The colors and fl avors of the land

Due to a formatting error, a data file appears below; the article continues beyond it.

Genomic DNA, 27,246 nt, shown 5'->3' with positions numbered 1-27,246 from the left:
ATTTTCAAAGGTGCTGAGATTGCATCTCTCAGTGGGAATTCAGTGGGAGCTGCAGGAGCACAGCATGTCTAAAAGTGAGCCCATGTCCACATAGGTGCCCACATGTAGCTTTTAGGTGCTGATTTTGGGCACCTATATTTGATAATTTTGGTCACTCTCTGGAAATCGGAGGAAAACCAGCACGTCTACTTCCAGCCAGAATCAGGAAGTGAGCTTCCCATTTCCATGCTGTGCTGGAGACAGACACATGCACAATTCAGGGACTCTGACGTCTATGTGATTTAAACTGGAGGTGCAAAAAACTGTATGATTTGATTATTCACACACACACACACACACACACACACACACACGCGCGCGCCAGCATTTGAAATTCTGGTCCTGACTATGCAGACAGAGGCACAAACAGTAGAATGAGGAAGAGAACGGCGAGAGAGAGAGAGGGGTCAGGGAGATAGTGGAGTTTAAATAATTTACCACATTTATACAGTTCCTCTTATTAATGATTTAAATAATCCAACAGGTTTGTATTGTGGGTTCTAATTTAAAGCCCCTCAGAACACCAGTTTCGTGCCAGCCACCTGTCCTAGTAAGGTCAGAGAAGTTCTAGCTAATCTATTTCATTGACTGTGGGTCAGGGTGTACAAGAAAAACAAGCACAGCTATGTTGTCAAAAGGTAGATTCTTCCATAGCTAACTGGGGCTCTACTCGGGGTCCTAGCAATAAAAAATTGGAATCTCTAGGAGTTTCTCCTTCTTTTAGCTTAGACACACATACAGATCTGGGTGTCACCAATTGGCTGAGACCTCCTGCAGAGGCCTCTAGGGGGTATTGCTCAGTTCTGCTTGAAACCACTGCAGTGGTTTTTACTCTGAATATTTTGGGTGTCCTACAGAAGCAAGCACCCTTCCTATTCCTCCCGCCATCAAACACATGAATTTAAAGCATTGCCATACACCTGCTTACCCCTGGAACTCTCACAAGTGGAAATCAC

Just a few kilometres from Udine, on the left bank of the River Torre, sits Buttrio, a locality immersed in the greenery of the surrounding vineyards. The hilly area of the Municipality of Buttrio is part of the complex which stretches from the Rivolo, a stream which crosses the entire municipal territory, right to the banks of the River Natisone. The whole group of hills originated in the Eocene period; their formation dates back 35-40 million years, when the area was a peaceful saltwater lagoon full of sea urchins, fossils of which can still be found today. Nowadays the hills of the Municipality, mostly cultivated with vineyards, are still covered with woods populated by robinia and chestnut trees and the occasional rare Holm oak and boxwood tree. The discovery of numerous fl int tools dating back to the Neolithic period bears witness to the presence of prehistoric man on these hilly slopes. Recent archaeological investigations have shown that the area was also inhabited in the protohistoric age, as proven by numerous fi nds which can be dated between the late bronze age (1150-900 BC) and the early iron age (900-700 BC) and came to the light on the castle hill, which, thanks to its strategic, dominating position over the countryside of Aquileia and that of Cividale, housed a watchtower in Roman times. Settlements of rustic villas belonging to Roman farmers must have been situated on the plain near the banks of the River Torre and near the Rivolo on the hill now occupied by the medieval church of Santo Stefano, and a sheet of Roman mosaic fl oor was found during the latest renovation of the church. According to tradition, after the fall of the Roman Empire, the Longbard king Alboino used the area as grazing land for his horses. The fi rst written records which refer to Buttrio date back to around the year 1000, when the name Butrium was mentioned for the fi rst time, and it is likely that there was a castle at the top of the aforementioned hill which overlooks the village. Later, after the arrival of the German aristocracy in Friuli, Buttrio castle was mentioned with the German name of Haumberg. The number of written documents increased as of 1219, when the powerful lords of Buttrio rose up against the patriarch of Aquileia, joining forces with the town of Treviso. The most violent event in the castle’s history took place on the night of February 10th 1306, when Nicol˜ di Buttrio, having been banished a year earlier by his cousins, broke into the castle with the support of the Counts of Gorizia and laid waste to the whole village and those nearby. After being regained by the patriarchal troops, the castle was destroyed. Over the years that followed it was rebuilt and demolished on numerous occasions, constantly fought over by the Patriarchal system and the County of Gorizia, until it fi nally fell into ruin in the middle of the 15th century. Today nothing remains of the ancient fortress other than the 14th century castle church devoted to Saints Gervasio and Protasio (open to visitors), while the existing aristocratic construction known as Villa Morpurgo, built in the 18th century, is characterised by turrets in the romantic style typical of the late 19th century. In the centuries that followed, the municipal territory, dominated by the Serene Republic of Venice, like many other towns in Friuli, suff ered the violet incursions of the Turks.